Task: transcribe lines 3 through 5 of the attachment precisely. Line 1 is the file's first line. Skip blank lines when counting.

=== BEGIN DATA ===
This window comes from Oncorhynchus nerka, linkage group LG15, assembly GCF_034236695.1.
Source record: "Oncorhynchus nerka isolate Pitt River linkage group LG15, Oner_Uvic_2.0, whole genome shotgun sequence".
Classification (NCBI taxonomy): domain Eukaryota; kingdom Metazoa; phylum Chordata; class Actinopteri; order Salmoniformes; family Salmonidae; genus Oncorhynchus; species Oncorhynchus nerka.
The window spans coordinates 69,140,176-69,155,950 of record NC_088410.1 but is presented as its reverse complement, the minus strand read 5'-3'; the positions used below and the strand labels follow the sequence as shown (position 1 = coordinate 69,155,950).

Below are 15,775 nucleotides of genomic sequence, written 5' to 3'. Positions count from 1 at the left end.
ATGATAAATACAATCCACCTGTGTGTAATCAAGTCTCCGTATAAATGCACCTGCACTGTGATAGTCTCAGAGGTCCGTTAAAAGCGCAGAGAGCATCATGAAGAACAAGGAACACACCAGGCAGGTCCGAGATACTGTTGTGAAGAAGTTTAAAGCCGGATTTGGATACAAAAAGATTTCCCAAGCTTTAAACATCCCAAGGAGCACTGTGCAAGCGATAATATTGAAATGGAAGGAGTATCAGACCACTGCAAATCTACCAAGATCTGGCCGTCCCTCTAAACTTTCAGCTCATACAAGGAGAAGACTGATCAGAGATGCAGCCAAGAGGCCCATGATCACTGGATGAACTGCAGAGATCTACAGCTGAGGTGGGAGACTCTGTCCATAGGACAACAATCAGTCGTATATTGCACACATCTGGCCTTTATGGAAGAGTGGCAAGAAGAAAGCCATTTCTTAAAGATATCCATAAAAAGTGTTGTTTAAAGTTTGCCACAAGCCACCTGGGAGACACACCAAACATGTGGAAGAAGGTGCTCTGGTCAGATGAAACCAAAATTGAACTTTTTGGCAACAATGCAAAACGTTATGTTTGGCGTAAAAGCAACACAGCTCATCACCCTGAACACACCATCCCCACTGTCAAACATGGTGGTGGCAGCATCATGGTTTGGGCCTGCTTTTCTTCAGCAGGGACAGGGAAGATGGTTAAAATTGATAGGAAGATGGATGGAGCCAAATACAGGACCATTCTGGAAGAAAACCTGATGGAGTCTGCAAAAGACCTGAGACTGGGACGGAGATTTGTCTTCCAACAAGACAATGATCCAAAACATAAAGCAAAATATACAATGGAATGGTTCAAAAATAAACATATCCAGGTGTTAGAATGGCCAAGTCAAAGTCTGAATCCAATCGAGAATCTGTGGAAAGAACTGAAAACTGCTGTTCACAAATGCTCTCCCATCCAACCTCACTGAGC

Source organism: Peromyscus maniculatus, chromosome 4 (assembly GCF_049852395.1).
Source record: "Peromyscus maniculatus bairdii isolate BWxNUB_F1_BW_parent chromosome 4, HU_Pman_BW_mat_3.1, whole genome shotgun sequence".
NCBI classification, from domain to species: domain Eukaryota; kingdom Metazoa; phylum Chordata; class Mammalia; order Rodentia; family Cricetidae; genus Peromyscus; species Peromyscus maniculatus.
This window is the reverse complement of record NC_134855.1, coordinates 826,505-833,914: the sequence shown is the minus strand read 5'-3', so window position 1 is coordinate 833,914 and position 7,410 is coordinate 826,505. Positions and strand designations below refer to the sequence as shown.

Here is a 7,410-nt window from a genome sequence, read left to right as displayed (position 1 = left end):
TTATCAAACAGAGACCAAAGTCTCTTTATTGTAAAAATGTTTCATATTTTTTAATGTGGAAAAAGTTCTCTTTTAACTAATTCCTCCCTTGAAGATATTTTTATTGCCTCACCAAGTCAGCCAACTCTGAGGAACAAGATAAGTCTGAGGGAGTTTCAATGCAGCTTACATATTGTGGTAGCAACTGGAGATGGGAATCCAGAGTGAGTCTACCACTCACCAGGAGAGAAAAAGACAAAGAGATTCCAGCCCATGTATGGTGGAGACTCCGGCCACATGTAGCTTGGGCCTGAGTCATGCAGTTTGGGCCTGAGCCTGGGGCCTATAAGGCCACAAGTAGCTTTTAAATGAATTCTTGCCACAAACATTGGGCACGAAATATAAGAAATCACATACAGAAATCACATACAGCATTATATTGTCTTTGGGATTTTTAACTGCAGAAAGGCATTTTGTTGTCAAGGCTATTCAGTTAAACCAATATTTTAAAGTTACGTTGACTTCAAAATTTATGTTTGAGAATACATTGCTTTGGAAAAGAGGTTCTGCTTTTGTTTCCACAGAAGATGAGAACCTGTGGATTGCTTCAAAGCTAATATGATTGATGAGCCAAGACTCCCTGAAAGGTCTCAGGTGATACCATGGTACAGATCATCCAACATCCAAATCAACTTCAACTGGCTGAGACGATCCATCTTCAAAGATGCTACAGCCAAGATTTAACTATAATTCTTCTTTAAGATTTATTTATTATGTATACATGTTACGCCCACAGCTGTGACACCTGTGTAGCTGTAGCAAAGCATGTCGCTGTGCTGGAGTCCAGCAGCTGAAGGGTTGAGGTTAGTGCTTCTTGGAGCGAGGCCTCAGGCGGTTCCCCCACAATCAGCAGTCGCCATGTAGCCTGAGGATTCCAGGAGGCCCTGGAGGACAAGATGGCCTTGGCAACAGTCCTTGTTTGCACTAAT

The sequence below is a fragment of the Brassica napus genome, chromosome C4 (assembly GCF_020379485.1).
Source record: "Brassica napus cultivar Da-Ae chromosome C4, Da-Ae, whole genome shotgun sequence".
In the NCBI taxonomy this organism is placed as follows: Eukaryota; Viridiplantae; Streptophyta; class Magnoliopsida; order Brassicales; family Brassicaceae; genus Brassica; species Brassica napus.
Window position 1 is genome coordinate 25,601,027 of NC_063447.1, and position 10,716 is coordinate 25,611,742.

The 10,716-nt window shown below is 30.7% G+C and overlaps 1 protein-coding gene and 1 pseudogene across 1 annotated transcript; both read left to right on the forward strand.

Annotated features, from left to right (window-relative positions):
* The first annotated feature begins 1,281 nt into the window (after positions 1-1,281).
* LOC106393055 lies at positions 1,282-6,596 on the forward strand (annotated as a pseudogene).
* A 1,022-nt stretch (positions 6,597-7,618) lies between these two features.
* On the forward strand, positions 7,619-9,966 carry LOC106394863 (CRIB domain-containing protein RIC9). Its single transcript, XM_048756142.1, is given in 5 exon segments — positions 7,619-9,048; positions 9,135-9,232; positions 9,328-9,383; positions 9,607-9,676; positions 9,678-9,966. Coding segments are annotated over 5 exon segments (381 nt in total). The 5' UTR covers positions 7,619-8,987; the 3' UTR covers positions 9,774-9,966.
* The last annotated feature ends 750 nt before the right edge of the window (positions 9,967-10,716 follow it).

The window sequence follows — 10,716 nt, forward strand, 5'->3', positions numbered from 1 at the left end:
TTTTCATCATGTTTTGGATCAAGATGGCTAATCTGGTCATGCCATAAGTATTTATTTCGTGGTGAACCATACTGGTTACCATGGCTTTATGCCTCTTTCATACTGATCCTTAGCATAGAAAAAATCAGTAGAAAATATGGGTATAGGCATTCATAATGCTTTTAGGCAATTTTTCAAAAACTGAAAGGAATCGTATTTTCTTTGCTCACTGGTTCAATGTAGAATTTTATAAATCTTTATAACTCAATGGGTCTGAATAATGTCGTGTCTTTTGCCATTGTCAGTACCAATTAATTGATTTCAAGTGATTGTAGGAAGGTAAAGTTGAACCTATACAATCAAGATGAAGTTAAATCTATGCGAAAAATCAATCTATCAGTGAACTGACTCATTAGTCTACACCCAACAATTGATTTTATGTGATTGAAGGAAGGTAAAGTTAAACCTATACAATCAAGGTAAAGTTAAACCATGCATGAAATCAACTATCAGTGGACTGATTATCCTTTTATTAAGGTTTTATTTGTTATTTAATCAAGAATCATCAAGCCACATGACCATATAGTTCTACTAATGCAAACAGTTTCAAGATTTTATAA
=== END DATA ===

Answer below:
Classification (NCBI taxonomy): domain Eukaryota; kingdom Metazoa; phylum Chordata; class Actinopteri; order Salmoniformes; family Salmonidae; genus Oncorhynchus; species Oncorhynchus nerka.
The window spans coordinates 69,140,176-69,155,950 of record NC_088410.1 but is presented as its reverse complement, the minus strand read 5'-3'; the positions used below and the strand labels follow the sequence as shown (position 1 = coordinate 69,155,950).

Below are 15,775 nucleotides of genomic sequence, written 5' to 3'. Positions count from 1 at the left end.